Understanding Obesity

What is Obesity?

Obesity affects not only our physical appearance but also our health. The normal ranges of body fat percentage are 12% - 19% in men and 25% - 32% in women. Obesity results from abnormal or excessive body fat accumulation. Obesity is recognised as a disease by the World Health Organization (WHO) and may be accompanied by a wide range of chronic diseases.

Am I obese?

To diagnose obesity, we have to determine the amount of fat in our body. Body fat can be measured by hydrostatic weighing, skinfold test and magnetic resonance imaging. However, these methods are complicated and are not routinely used in clinical settings.

1. Body Fat Percentage

Overweight and obesity are defined as abnormal or excessive body fat accumulation. Our body fat storage depends on our gender and age:

*Percentage of body fat cutoffs by sex, age, and race-ethnicity in the US adult population from NHANES 1999-2004. Heo M1, Faith MS, Pietrobelli A. Heymsfield SB. AM J Clin Nutr. 2012 Mar;95(3):594-602. doi: 10.3945/ajcn.111.025171.Epub 2012 Feb 1.

2. Body mass index

Body mass index (BMI) is most commonly used to assess body fat mass. Clinical research showed a strong correlation between BMI and body fat mass as measured by magnetic resonance imaging.

Body mass index is calculated using the following formula:

Body mass index (BMI) = Body weight (kg) ÷ Body height (m) ÷ Body height (m)

According to the WHO Asia-Pacific guideline in 2000, adult BMI can be categorised as follow:

Body Mass Index Underweight Normal Overweight Obese I Obese II
BMI (kg/m2) <18.5 18.5-22.9 23-24.9 25-29.9 ≥30.0

3. Waist circumference

Recent studies have indicated that in addition to total body fat mass, body fat distribution also affects our health. Abdominal fat accumulation, also termed “central obesity”, is particularly harmful. Waist circumference is a good marker for central obesity. According to the WHO Asia-Pacific guideline in 2000, central obesity is defined as:

Ideal waist circumference Male Female
Less than 90cm
(35.5 inches)
Less than 80cm
(31.5 inches)

Prevalence of obesity in Hong Kong

Based on the Population Health Survey (PHS) 2014/15 conducted by the Hong Kong Department of Health, 29.9% (24.4% of females and 36.0% of males) of people were obese. This figure is significantly greater than in 2003/04 during which 21.1% (20% of females and 22.3% of males) of people were obese. Furthermore, in 2014/15, 5.3% of people were classified as Class II obesity (BMI ≥ 30.0 kg/m2).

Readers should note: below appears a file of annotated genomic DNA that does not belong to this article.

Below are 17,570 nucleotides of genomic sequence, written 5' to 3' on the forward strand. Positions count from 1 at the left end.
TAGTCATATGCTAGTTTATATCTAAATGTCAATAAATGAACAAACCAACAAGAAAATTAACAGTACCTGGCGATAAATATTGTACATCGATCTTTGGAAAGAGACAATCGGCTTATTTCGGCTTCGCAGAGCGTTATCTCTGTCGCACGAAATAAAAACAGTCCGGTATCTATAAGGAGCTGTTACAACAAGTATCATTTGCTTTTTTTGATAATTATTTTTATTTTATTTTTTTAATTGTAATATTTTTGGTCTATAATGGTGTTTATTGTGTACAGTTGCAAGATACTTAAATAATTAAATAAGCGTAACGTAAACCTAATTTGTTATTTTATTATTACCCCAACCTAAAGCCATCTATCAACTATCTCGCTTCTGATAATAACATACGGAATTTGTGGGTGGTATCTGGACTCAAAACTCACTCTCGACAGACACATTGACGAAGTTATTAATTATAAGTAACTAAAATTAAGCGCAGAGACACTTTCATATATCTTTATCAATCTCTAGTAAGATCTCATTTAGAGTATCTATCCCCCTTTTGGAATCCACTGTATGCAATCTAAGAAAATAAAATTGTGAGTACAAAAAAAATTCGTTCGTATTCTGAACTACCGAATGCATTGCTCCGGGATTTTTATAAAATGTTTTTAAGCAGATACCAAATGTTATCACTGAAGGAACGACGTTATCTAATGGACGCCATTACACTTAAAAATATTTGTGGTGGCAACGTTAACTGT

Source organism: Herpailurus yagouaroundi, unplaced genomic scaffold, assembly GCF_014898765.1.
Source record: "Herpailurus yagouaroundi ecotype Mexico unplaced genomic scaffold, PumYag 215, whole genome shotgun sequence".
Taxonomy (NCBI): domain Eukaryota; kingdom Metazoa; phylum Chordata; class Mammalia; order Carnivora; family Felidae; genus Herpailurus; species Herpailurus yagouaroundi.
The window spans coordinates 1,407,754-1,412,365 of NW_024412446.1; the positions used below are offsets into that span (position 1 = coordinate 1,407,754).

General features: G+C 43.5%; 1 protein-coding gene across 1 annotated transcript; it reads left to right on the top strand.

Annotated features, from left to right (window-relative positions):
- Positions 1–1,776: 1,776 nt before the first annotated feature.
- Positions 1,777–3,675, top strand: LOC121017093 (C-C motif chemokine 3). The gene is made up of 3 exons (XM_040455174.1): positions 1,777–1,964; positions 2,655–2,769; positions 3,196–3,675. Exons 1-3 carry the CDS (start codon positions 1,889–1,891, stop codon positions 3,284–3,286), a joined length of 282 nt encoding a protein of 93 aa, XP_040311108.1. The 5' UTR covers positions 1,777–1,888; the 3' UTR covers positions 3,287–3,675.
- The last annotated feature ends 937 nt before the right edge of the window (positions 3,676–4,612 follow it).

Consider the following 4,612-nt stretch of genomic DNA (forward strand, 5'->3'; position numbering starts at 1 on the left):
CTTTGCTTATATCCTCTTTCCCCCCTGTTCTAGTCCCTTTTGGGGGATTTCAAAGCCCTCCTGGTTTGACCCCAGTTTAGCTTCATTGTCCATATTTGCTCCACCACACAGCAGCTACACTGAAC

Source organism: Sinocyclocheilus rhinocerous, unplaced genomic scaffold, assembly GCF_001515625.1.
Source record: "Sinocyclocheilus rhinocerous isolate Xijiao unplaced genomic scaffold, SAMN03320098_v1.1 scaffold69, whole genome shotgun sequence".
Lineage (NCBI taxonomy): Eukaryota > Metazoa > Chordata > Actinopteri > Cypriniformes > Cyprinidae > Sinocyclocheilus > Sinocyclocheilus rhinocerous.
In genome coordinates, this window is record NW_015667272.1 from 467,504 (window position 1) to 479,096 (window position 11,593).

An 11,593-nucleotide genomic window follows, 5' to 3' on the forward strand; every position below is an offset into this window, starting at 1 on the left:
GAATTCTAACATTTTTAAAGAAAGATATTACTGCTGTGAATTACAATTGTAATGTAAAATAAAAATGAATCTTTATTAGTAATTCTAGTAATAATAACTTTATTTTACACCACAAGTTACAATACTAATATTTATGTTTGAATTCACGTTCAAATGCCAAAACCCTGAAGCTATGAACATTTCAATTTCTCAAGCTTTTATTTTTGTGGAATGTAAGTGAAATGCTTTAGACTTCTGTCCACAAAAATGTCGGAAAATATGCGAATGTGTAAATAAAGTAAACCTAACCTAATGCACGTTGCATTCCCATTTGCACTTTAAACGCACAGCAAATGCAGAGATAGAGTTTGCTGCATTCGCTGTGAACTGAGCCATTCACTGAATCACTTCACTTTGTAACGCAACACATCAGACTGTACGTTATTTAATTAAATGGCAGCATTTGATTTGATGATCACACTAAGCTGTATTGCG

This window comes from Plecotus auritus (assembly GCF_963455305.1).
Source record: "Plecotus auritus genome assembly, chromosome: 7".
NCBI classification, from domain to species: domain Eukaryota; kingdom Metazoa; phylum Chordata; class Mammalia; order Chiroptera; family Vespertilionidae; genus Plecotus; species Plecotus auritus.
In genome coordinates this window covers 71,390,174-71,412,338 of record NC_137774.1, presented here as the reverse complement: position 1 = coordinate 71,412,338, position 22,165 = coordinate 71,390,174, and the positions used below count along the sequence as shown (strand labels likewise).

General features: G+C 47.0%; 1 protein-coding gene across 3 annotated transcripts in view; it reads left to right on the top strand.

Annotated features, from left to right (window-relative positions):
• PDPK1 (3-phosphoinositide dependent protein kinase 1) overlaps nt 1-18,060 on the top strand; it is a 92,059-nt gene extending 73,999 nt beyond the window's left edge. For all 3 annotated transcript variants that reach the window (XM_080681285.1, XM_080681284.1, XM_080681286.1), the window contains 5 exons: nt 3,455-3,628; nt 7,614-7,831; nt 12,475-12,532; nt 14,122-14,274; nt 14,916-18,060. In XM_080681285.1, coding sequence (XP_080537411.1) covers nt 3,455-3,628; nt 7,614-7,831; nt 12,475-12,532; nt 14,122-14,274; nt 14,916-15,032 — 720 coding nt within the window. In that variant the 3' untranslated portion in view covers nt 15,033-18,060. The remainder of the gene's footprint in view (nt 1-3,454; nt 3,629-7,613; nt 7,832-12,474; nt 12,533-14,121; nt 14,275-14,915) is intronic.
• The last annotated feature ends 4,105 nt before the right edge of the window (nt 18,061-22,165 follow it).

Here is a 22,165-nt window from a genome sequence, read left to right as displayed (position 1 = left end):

Even though obesity is common, Hongkongers are not familiar with health facts related to obesity. Based on a survey conducted by the Hong Kong Association for the Study of Obesity in 2018:
  • 44.2% of interviewees did not regard obesity as a disease.
  • 70.9% of interviewees were not aware that the WHO has defined obesity as a disease.
  • 72.5% of interviewees did not know the BMI cut-off for overweight and obesity.
  • Interviewees who underestimated their body weight tend to have more obesity-related diseases including type 2 diabetes, high blood pressure, high blood lipids and fatty liver disease.

Health consequences of obesity

Obesity is a risk factor for many chronic diseases and is linked to premature death.

How to tackle obesity?

Obesity is a multifactorial disease caused by intake of energy-dense diet, lack of physical exercise, genetic factors, side effects of drugs and certain diseases. Out of these risk factors, unhealthy lifestyle contributes the most to the high prevalence of obesity in our society. The fundamental principle for weight reduction is to create a negative energy balance: a reduction in energy intake and an increase in energy expenditure. Diet and exercise therefore remain the cornerstone for successful weight control.

Causes of obesity

  1. Excessive energy (calories) intake
  2. Lack of physical exercise
  3. Other factors such as genes, side-effects of drugs and certain diseases
To lose weight, it is suggested that a deficit of 3500-7000 calories per week, or 500-1000 calories per day, be maintained through reducing energy intake and/or increasing physical activity. Sustained adherence to these recommendations can result in weight loss of 0.5-1kg (1-2 pounds) of body weight (fat) per week in most people.

Weight management concept

Maintain body weight: energy intake = energy expenditure
Weight loss: energy intake < energy expenditure
Weight gain: energy intake > energy expenditure

Managing obesity in daily life

10 dietary advices for weight loss

  1. Reduce energy intake and increase physical activity in order to create a negative energy balance.
  2. Choose healthier cooking methods such as steaming, baking, stewing, boiling and roasting. Avoid deep-frying and heavy sauce such as white sauce, Portuguese sauce and curry.
  3. Choose lean meat and its substitute, consume 3 taels (3 pieces of Mah Jong size or 1 palm size) of lean meat per meal at most, such as lean pork, tofu, egg and fish.
  4. Increase dietary fibre intake by selecting dishes with vegetables. Consume at least half a bowl of cooked vegetable per meal.
  5. Avoid excessive intake of alcohol and energy-dense drink.
  6. Eat until 80% full, avoid overeating.
  7. Avoid excessive hunger before mealtime.